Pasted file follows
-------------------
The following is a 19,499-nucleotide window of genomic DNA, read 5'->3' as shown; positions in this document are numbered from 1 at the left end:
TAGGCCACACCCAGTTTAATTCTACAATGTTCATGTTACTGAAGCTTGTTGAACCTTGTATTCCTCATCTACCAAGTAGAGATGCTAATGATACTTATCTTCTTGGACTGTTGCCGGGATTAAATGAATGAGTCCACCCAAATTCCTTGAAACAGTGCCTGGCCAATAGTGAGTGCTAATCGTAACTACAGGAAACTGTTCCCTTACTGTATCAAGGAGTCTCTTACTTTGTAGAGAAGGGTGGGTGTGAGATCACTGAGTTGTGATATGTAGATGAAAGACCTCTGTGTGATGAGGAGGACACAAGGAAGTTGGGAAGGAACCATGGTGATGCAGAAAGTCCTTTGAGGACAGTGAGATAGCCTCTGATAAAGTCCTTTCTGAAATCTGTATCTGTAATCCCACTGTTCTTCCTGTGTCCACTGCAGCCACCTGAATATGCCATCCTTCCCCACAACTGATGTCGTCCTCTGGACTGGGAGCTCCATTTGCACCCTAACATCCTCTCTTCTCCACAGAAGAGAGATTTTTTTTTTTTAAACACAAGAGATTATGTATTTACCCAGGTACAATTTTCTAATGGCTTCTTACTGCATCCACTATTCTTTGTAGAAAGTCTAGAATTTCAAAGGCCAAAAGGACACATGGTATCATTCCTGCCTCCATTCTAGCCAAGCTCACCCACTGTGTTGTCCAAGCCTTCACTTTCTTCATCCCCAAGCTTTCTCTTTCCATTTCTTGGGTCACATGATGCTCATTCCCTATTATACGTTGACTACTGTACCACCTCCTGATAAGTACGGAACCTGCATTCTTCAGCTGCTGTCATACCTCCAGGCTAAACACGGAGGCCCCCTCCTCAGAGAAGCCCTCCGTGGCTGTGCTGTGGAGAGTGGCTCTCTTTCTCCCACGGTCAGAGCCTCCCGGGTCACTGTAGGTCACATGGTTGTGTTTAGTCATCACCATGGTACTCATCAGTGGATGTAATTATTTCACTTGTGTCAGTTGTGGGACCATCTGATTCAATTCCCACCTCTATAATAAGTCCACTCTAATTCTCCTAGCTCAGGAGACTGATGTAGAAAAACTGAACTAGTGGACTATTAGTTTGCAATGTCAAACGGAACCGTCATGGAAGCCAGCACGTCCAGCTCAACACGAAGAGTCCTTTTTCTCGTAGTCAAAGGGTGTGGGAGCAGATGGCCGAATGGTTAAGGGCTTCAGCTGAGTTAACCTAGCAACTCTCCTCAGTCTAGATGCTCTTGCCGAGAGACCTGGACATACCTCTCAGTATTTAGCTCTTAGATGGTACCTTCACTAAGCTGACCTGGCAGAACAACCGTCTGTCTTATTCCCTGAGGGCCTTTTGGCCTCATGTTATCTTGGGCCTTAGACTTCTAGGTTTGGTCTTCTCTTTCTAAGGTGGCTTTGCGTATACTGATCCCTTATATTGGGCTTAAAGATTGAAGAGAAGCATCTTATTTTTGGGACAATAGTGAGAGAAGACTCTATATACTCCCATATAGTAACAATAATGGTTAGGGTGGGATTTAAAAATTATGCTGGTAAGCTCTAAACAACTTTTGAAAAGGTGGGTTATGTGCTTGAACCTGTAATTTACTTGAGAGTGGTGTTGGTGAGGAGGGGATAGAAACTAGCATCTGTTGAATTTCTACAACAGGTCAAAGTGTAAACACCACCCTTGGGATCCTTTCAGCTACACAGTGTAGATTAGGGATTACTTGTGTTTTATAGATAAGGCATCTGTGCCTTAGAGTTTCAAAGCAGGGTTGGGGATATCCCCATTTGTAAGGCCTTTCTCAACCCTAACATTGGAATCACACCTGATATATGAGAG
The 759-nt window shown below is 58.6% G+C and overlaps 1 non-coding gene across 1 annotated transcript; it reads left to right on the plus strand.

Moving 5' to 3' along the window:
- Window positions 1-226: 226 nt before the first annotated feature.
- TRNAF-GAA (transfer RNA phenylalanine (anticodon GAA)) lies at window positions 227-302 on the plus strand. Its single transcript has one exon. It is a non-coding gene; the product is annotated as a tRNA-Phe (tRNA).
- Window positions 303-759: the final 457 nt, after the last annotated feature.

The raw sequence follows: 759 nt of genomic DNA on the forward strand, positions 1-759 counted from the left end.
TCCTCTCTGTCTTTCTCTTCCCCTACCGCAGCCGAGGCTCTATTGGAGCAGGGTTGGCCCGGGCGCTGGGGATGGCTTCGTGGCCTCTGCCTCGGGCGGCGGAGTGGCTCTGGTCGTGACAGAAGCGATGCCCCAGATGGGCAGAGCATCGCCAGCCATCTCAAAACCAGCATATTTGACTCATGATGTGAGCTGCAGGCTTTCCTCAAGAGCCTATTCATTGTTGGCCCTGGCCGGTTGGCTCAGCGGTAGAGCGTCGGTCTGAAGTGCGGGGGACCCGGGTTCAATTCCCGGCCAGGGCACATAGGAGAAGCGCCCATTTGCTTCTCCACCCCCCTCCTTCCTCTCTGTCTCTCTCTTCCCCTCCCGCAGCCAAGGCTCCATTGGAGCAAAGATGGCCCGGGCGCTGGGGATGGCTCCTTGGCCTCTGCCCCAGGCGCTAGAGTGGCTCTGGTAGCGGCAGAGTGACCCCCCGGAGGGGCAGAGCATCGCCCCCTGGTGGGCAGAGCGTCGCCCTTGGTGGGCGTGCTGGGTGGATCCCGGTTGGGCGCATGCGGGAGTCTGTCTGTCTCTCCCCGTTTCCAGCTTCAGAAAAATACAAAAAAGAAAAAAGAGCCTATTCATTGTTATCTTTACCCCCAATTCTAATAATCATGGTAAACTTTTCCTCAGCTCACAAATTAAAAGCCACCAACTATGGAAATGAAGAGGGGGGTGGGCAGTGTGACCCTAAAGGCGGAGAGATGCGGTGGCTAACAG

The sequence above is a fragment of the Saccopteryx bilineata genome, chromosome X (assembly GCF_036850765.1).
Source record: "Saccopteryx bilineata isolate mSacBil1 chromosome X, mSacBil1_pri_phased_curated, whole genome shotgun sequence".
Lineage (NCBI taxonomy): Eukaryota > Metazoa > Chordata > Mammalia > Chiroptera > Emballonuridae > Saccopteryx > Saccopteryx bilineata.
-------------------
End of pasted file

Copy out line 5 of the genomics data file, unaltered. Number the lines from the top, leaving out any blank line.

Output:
- Window positions 1-226: 226 nt before the first annotated feature.